The Chocolate Cult: Baked Donuts Options

Saturday, September 19, 2020

Baked Donuts Options

Easy Baked Donut Cookbook by Mellas
On September 22, 1997, 15 years after the introduction of "Time to Make the Donuts" and the character of Fred the Baker by Dunkin' Donuts, the company gave away free donuts. This year, I had a baked donut cookbook to review so I'm finally revealing how it work today in honor of Fred the Baker's first retirement. I was a sent a free copy of Sara Mella's The Easy Baked Donut Cookbook from Rockridge Press to test out in the hopes that I would review it; no other form of compensation was received.

For National Donut/Doughnut Day 2020, I used this cookbook to make my family donuts. I tried the first two recipes in the book at that time -- Old Fashioned Cake Donuts (pp 14-15) and Chocolate Cake Donuts (pp 16-17). Later I made other recipes from this book: This review is a reflection of all of these testings.

There are several things I love about this cookbook.

First, I love that it is focused on baking and not frying donuts because that is my preferred way to make them at home. The recipes clearly state using icons if you need to use a baking pan and the oven or if you can use an electronic donut maker -- I have both options at my house but it was going to get to near 90°F at my home when I tested this so I used the maker.

Second, there is a wide variety of donuts including holiday variations. True, some of the recipes are really more make this type then add these extra ingredients which can be annoying in terms of flipping the book back and forth, but why take the extra space when you can keep each recipe to just two pages long. Of all 60 recipes, 20 use cocoa powder or chocolate in the dough and/or the glaze or frosting and 3 other recipes could use one of those 20 basic doughs but that is the baker's choice.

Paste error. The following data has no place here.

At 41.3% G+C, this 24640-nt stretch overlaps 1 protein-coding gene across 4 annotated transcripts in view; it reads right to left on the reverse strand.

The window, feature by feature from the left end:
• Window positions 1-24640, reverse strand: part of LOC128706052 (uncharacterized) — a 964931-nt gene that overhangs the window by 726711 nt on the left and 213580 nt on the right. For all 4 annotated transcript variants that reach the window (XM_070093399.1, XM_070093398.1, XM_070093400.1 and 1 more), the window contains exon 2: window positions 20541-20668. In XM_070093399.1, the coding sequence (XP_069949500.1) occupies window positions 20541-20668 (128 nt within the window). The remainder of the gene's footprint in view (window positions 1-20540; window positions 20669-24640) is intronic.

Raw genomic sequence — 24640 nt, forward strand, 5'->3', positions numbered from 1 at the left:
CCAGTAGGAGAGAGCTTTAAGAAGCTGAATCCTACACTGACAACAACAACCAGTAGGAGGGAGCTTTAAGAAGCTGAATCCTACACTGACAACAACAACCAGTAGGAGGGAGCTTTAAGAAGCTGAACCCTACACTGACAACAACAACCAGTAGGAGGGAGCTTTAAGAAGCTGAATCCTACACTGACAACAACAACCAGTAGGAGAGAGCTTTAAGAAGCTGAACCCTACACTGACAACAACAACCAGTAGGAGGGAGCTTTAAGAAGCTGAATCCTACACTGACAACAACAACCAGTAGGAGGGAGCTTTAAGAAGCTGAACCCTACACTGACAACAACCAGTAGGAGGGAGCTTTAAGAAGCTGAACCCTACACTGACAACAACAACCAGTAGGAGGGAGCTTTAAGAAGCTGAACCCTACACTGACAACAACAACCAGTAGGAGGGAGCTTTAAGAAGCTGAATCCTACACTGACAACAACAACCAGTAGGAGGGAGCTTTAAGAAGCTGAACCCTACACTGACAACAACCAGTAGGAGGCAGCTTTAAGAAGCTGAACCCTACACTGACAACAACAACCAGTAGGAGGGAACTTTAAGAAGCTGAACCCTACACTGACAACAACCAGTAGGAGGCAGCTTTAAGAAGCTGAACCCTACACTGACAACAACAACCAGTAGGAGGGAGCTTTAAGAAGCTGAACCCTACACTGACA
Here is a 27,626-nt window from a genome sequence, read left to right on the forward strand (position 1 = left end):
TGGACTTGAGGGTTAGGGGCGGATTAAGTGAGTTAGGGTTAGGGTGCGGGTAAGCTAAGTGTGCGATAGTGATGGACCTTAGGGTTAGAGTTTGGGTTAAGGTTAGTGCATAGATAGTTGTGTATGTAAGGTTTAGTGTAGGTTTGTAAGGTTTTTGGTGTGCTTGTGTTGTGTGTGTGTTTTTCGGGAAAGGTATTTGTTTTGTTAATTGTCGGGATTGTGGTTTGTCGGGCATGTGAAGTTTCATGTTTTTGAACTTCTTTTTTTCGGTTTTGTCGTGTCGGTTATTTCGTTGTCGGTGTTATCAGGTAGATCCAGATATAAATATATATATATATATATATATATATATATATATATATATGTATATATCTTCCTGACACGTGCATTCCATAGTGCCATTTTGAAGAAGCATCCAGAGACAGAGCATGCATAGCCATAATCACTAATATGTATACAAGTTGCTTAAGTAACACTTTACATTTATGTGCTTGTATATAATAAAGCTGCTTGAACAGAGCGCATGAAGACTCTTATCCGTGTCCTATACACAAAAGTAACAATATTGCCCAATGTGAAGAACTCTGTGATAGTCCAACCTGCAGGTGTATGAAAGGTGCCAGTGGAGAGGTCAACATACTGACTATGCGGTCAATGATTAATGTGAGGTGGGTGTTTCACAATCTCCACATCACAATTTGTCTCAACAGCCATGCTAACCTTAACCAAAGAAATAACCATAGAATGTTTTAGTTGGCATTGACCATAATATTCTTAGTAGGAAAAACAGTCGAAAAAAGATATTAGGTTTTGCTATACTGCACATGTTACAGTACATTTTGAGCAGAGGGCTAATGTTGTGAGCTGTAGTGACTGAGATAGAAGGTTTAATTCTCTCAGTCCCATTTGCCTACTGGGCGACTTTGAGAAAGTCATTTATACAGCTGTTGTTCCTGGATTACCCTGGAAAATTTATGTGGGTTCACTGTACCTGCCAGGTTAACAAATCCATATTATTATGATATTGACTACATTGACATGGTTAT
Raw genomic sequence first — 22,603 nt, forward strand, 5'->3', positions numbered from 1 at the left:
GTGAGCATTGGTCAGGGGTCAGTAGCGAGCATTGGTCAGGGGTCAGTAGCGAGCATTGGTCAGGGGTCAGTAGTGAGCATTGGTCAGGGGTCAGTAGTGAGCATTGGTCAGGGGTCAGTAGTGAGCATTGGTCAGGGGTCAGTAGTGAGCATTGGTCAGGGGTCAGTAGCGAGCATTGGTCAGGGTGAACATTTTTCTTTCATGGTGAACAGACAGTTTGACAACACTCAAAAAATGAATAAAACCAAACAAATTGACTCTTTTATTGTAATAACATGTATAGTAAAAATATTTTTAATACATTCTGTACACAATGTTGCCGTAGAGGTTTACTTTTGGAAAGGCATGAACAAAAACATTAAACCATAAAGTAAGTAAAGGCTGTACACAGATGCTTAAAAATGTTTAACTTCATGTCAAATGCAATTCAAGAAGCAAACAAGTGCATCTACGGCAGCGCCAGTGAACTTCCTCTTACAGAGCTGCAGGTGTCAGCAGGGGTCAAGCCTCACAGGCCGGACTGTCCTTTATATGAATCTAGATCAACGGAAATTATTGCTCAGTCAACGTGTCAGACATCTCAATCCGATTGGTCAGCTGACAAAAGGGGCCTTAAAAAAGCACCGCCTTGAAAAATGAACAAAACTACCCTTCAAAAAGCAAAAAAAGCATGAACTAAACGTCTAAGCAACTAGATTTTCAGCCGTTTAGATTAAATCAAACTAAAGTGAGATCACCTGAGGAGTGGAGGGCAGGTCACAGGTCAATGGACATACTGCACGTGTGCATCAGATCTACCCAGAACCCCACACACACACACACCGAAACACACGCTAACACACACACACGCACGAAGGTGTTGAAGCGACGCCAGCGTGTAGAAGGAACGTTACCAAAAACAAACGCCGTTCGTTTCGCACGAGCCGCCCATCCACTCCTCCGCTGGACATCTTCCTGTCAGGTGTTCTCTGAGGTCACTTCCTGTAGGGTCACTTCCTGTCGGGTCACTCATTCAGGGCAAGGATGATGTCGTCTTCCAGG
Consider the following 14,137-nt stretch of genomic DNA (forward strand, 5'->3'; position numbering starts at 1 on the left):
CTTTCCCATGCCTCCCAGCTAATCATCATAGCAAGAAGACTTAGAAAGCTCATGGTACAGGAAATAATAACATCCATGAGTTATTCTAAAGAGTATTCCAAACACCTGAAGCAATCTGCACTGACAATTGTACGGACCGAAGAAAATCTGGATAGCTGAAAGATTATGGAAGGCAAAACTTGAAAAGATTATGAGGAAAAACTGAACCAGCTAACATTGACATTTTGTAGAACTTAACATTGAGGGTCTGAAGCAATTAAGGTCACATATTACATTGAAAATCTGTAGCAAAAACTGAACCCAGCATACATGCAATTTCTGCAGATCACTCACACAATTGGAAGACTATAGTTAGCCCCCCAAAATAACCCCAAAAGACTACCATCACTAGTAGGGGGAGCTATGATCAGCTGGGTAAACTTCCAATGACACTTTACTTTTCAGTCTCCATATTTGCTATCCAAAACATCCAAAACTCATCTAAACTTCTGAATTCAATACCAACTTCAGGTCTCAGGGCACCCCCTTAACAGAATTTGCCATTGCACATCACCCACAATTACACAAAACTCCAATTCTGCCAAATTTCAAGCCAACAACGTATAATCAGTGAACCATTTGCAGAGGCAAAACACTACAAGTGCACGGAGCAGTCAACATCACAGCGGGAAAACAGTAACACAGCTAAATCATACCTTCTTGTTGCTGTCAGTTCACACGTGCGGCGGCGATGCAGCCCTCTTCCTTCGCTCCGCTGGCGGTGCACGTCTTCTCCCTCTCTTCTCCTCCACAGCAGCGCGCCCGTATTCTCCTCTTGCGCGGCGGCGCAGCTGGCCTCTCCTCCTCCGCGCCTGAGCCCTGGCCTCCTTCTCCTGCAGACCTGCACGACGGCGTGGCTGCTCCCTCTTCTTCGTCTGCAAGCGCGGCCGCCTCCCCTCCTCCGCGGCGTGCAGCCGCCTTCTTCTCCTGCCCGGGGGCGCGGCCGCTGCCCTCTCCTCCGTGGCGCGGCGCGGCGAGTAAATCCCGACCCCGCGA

Third, I love the icons that mark the type of pans and utensils you'll need, if it has alcohol or not, and even cute icons for mini vs regular sized donuts. This makes it quick and easy to see what I could make with ingredients and tools that I had on hand.

These recipes make a lot of donuts, especially if you make mini ones. If you are using an electronic donut maker, this is a time-consuming activity. Just don't promise your family any donuts quickly because that's happening. The minimum it took me to test these out was an hour from start to finishing the full recipe using the oven and multiple pan; my mini donut maker took about twice that time.  I've had electronic my mini donut maker now for almost a decade and it still works great but is a pain to clean.

However, I do have some criticisms of this cookbook as well.

I wish there were more photos but that's my common complaint about Rockridge Press cookbooks, isn't it? At the beginning and ending there are a few photos generally of tools used in making the donuts but also of a couple of the recipes. Why not just put those near their recipes?

I also really wish that sour cream was not used in nearly every single recipe. I had to double check on substitutions when several should be listed in the cookbook itself. We bake donuts to save on fat and calories but sour cream is like 91% fat calories, so that really isn't what we want in this family.

I was sent a free copy of this cookbook in the hopes that I would review it; no other form of compensation was received.

Extra References Used for this article:

Baltimore Sun Article

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